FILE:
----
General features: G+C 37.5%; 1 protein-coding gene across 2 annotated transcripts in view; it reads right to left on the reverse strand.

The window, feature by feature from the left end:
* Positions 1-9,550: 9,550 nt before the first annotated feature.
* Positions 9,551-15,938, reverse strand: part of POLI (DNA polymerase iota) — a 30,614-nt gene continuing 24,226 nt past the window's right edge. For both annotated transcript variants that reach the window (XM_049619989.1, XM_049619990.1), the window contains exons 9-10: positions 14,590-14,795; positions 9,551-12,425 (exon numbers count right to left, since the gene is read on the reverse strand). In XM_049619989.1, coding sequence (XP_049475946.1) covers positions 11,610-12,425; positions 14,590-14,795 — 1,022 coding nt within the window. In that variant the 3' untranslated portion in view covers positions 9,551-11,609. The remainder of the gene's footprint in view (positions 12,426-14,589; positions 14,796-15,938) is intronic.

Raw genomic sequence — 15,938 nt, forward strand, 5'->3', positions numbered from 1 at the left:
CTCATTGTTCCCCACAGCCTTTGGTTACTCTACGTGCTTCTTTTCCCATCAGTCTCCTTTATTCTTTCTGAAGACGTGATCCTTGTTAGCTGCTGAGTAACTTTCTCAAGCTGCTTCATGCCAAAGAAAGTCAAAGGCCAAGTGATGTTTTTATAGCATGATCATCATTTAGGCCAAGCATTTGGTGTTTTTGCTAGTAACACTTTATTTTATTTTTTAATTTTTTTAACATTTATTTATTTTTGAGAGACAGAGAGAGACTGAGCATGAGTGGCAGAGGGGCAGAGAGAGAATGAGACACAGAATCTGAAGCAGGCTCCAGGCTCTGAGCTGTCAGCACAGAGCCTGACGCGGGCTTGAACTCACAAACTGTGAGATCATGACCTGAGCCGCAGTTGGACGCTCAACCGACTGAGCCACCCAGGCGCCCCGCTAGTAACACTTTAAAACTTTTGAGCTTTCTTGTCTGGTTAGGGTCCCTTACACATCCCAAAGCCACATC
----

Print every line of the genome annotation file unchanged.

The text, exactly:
General features: G+C 37.5%; 1 protein-coding gene across 2 annotated transcripts in view; it reads right to left on the reverse strand.

The window, feature by feature from the left end:
* Positions 1-9,550: 9,550 nt before the first annotated feature.
* Positions 9,551-15,938, reverse strand: part of POLI (DNA polymerase iota) — a 30,614-nt gene continuing 24,226 nt past the window's right edge. For both annotated transcript variants that reach the window (XM_049619989.1, XM_049619990.1), the window contains exons 9-10: positions 14,590-14,795; positions 9,551-12,425 (exon numbers count right to left, since the gene is read on the reverse strand). In XM_049619989.1, coding sequence (XP_049475946.1) covers positions 11,610-12,425; positions 14,590-14,795 — 1,022 coding nt within the window. In that variant the 3' untranslated portion in view covers positions 9,551-11,609. The remainder of the gene's footprint in view (positions 12,426-14,589; positions 14,796-15,938) is intronic.

Raw genomic sequence — 15,938 nt, forward strand, 5'->3', positions numbered from 1 at the left:
CTCATTGTTCCCCACAGCCTTTGGTTACTCTACGTGCTTCTTTTCCCATCAGTCTCCTTTATTCTTTCTGAAGACGTGATCCTTGTTAGCTGCTGAGTAACTTTCTCAAGCTGCTTCATGCCAAAGAAAGTCAAAGGCCAAGTGATGTTTTTATAGCATGATCATCATTTAGGCCAAGCATTTGGTGTTTTTGCTAGTAACACTTTATTTTATTTTTTAATTTTTTTAACATTTATTTATTTTTGAGAGACAGAGAGAGACTGAGCATGAGTGGCAGAGGGGCAGAGAGAGAATGAGACACAGAATCTGAAGCAGGCTCCAGGCTCTGAGCTGTCAGCACAGAGCCTGACGCGGGCTTGAACTCACAAACTGTGAGATCATGACCTGAGCCGCAGTTGGACGCTCAACCGACTGAGCCACCCAGGCGCCCCGCTAGTAACACTTTAAAACTTTTGAGCTTTCTTGTCTGGTTAGGGTCCCTTACACATCCCAAAGCCACATC